Surgery for Childhood Leukemia

Surgery has a very limited role in treating childhood leukemia. Because leukemia cells spread throughout the bone marrow and to many other organs through the blood, it’s not possible to cure this type of cancer by surgery. Aside from a possible lymph node biopsy, surgery rarely has any role even in the diagnosis, since a bone marrow aspirate and biopsy can usually diagnose leukemia.

Often before chemotherapy is about to start, surgery is needed to insert a small plastic tube, called a central venous catheter or venous access device (VAD), into a large blood vessel. The end of the tube stays just under the skin or sticks out in the chest area or upper arm. The VAD is left in place during treatment to give intravenous (IV) drugs such as chemotherapy and to take blood samples. This lowers the number of needle sticks needed during treatment. It’s very important for parents to learn how to care for the catheter to keep it from getting infected.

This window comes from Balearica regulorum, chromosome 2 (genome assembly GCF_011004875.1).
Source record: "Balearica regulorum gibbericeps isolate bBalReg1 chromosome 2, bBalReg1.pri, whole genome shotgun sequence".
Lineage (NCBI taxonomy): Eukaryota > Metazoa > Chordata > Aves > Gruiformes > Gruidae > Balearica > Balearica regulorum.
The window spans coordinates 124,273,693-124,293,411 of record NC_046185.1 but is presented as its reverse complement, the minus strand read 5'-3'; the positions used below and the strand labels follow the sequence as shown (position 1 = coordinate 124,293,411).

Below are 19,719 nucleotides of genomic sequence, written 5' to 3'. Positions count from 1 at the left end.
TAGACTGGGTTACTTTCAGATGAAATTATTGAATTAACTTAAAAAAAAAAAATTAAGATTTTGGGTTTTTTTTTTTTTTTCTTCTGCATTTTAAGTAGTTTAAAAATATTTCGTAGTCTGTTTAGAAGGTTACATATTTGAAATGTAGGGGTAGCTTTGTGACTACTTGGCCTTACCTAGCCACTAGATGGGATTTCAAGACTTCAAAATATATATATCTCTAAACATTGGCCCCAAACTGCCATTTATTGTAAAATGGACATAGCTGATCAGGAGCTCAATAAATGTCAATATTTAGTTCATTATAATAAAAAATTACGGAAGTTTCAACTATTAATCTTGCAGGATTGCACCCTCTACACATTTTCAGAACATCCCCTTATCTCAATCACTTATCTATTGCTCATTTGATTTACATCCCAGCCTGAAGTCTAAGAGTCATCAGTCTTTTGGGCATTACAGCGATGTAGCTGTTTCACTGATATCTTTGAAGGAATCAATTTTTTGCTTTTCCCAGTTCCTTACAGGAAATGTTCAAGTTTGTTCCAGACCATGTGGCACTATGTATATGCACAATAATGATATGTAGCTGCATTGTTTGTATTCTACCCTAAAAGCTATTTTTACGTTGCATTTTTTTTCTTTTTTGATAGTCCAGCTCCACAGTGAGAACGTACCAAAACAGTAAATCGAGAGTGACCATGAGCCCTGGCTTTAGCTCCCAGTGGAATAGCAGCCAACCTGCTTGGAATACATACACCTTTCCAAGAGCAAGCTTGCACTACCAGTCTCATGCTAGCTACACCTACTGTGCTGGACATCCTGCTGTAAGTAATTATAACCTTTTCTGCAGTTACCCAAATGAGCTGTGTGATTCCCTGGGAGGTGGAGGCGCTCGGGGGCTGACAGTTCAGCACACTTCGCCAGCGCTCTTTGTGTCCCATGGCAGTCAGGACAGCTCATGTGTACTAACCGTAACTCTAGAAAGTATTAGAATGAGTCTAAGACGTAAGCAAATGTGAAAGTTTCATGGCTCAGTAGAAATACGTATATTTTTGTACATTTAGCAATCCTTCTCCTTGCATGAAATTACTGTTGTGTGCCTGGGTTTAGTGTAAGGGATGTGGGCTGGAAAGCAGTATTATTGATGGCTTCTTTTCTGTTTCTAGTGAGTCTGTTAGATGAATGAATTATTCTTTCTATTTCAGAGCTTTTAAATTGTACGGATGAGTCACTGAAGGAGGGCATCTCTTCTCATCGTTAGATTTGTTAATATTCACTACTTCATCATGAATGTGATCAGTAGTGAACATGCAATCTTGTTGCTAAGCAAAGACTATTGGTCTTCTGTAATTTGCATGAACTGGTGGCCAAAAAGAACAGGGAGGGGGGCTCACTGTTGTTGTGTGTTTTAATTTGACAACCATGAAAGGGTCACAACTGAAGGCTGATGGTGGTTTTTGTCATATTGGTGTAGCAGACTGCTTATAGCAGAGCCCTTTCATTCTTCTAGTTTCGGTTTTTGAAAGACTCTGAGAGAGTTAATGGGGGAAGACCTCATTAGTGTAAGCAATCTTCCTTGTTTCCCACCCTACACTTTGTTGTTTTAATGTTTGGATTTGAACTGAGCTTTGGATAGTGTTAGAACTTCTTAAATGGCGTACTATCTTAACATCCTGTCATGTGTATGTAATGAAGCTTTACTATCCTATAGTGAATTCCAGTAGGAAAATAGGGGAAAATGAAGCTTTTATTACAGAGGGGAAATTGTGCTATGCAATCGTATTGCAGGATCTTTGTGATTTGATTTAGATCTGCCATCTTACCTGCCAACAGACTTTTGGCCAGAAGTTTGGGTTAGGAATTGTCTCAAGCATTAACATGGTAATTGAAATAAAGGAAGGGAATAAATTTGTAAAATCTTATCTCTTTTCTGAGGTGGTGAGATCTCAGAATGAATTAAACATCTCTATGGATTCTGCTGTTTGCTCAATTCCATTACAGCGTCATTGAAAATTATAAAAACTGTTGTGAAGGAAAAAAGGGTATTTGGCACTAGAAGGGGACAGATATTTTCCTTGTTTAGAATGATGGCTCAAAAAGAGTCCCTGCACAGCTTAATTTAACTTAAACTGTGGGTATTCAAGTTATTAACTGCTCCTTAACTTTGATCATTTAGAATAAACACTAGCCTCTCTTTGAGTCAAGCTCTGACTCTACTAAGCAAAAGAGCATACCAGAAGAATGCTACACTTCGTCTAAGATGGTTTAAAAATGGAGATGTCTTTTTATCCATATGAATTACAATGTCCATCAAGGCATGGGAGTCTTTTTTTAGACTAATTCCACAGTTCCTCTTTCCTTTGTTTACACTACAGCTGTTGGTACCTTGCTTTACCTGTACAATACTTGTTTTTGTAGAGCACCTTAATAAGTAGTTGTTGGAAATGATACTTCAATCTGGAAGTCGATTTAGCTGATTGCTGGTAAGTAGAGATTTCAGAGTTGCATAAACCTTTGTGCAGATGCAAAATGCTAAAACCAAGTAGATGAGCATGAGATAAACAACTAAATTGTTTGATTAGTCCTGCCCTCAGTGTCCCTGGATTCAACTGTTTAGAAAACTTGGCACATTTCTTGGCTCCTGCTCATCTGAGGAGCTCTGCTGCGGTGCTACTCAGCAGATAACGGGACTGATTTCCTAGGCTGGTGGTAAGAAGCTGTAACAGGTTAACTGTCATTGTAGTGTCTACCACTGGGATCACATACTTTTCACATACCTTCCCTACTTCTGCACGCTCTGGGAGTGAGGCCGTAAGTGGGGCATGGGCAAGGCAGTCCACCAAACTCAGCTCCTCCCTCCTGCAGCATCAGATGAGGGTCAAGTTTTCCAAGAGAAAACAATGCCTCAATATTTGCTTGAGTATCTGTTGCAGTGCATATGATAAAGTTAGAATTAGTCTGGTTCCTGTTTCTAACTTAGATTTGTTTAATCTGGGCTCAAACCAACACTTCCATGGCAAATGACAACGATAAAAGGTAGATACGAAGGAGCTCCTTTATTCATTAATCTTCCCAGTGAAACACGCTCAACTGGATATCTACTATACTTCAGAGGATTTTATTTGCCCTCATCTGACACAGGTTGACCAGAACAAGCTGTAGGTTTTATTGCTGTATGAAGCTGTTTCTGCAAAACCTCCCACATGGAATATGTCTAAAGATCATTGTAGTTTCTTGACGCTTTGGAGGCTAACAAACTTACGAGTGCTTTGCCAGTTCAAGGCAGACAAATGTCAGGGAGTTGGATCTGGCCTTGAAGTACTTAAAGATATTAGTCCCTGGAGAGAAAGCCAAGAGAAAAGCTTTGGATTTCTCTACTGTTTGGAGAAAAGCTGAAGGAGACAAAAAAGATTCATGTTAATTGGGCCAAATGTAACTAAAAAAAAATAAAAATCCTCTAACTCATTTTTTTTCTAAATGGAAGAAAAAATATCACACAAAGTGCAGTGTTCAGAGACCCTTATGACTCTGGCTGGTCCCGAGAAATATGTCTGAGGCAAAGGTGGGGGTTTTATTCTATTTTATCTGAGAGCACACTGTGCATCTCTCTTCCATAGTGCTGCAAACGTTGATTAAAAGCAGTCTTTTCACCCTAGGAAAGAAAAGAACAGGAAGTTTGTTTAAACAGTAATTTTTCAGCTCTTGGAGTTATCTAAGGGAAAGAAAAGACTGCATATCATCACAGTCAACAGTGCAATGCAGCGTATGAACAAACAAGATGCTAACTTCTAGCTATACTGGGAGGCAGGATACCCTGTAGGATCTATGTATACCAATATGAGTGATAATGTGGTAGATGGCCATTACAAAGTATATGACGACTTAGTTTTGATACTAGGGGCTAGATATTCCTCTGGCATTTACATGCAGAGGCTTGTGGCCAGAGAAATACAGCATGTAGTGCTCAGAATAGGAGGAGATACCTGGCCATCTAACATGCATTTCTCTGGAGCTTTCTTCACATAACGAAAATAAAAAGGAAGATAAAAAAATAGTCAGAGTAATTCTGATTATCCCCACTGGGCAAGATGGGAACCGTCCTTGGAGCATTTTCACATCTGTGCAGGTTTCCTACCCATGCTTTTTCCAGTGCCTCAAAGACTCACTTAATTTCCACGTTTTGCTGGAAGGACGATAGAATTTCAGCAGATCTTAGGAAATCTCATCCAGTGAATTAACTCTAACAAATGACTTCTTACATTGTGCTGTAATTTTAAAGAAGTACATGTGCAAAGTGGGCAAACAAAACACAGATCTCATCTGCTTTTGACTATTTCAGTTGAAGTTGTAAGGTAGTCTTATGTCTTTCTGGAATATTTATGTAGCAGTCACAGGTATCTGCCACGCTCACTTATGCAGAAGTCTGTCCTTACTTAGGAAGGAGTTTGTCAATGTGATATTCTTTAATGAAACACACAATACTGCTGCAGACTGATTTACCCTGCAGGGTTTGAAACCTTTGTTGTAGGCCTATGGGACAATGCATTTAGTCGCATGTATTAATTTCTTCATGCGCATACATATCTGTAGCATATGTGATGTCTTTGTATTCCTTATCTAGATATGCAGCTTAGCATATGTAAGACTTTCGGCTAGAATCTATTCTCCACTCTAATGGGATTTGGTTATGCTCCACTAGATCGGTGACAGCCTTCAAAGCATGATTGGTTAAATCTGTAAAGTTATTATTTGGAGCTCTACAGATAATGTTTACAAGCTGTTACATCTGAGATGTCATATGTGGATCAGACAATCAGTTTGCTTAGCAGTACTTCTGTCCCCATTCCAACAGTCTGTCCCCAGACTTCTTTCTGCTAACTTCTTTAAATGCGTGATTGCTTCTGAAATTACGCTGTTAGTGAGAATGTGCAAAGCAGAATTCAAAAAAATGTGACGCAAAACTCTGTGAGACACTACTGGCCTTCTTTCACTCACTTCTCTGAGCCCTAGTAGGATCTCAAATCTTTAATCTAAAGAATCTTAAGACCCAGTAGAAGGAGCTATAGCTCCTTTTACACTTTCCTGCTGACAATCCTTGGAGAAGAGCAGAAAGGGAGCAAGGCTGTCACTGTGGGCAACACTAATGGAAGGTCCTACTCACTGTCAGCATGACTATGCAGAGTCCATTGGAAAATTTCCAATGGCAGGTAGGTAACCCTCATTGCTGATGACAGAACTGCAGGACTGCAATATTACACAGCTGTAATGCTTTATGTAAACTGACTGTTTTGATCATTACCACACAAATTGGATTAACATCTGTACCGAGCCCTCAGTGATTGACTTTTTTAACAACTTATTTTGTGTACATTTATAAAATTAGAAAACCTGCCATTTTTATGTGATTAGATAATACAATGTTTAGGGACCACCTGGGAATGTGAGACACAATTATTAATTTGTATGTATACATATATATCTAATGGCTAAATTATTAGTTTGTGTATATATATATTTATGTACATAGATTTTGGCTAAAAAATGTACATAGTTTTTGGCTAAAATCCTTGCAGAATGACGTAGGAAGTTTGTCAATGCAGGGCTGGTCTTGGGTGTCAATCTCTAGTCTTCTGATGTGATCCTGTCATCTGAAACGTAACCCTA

In cases where a boy with leukemia has a relapse of the disease in a testicle, surgery may sometimes be done to remove the testicle (along with giving chemotherapy to treat the rest of the body).

For more information on surgery as a treatment for cancer, see Cancer Surgery.

The American Cancer Society medical and editorial content team

Our team is made up of doctors and master's-prepared nurses with deep knowledge of cancer care as well as journalists, editors, and translators with extensive experience in medical writing.

Last Medical Review: April 17, 2015 Last Revised: February 3, 2016

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